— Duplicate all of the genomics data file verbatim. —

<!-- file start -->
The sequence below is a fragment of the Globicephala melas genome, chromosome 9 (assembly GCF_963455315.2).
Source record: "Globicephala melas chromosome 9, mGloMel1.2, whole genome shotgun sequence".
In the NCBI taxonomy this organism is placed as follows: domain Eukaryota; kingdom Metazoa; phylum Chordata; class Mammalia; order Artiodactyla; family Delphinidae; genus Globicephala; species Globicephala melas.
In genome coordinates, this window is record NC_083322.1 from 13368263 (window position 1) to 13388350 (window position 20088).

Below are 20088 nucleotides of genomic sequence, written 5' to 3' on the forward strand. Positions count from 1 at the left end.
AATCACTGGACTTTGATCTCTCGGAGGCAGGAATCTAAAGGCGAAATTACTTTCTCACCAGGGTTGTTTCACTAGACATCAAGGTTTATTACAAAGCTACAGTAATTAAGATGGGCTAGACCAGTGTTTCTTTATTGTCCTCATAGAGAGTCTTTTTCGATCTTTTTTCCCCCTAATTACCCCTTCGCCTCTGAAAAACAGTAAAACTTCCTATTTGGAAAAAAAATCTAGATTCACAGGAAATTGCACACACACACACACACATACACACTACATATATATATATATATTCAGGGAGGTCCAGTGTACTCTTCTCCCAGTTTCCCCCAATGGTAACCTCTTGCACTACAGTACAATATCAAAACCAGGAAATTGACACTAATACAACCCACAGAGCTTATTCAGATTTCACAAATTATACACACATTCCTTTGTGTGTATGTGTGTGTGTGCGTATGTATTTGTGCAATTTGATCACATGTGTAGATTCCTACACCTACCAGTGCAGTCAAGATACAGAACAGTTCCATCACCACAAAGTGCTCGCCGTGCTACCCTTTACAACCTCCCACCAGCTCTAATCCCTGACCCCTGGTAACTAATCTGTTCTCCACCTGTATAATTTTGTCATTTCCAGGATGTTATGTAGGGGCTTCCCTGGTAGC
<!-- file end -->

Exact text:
The sequence below is a fragment of the Globicephala melas genome, chromosome 9 (assembly GCF_963455315.2).
Source record: "Globicephala melas chromosome 9, mGloMel1.2, whole genome shotgun sequence".
In the NCBI taxonomy this organism is placed as follows: domain Eukaryota; kingdom Metazoa; phylum Chordata; class Mammalia; order Artiodactyla; family Delphinidae; genus Globicephala; species Globicephala melas.
In genome coordinates, this window is record NC_083322.1 from 13368263 (window position 1) to 13388350 (window position 20088).

Below are 20088 nucleotides of genomic sequence, written 5' to 3' on the forward strand. Positions count from 1 at the left end.
AATCACTGGACTTTGATCTCTCGGAGGCAGGAATCTAAAGGCGAAATTACTTTCTCACCAGGGTTGTTTCACTAGACATCAAGGTTTATTACAAAGCTACAGTAATTAAGATGGGCTAGACCAGTGTTTCTTTATTGTCCTCATAGAGAGTCTTTTTCGATCTTTTTTCCCCCTAATTACCCCTTCGCCTCTGAAAAACAGTAAAACTTCCTATTTGGAAAAAAAATCTAGATTCACAGGAAATTGCACACACACACACACACATACACACTACATATATATATATATATTCAGGGAGGTCCAGTGTACTCTTCTCCCAGTTTCCCCCAATGGTAACCTCTTGCACTACAGTACAATATCAAAACCAGGAAATTGACACTAATACAACCCACAGAGCTTATTCAGATTTCACAAATTATACACACATTCCTTTGTGTGTATGTGTGTGTGTGCGTATGTATTTGTGCAATTTGATCACATGTGTAGATTCCTACACCTACCAGTGCAGTCAAGATACAGAACAGTTCCATCACCACAAAGTGCTCGCCGTGCTACCCTTTACAACCTCCCACCAGCTCTAATCCCTGACCCCTGGTAACTAATCTGTTCTCCACCTGTATAATTTTGTCATTTCCAGGATGTTATGTAGGGGCTTCCCTGGTAGC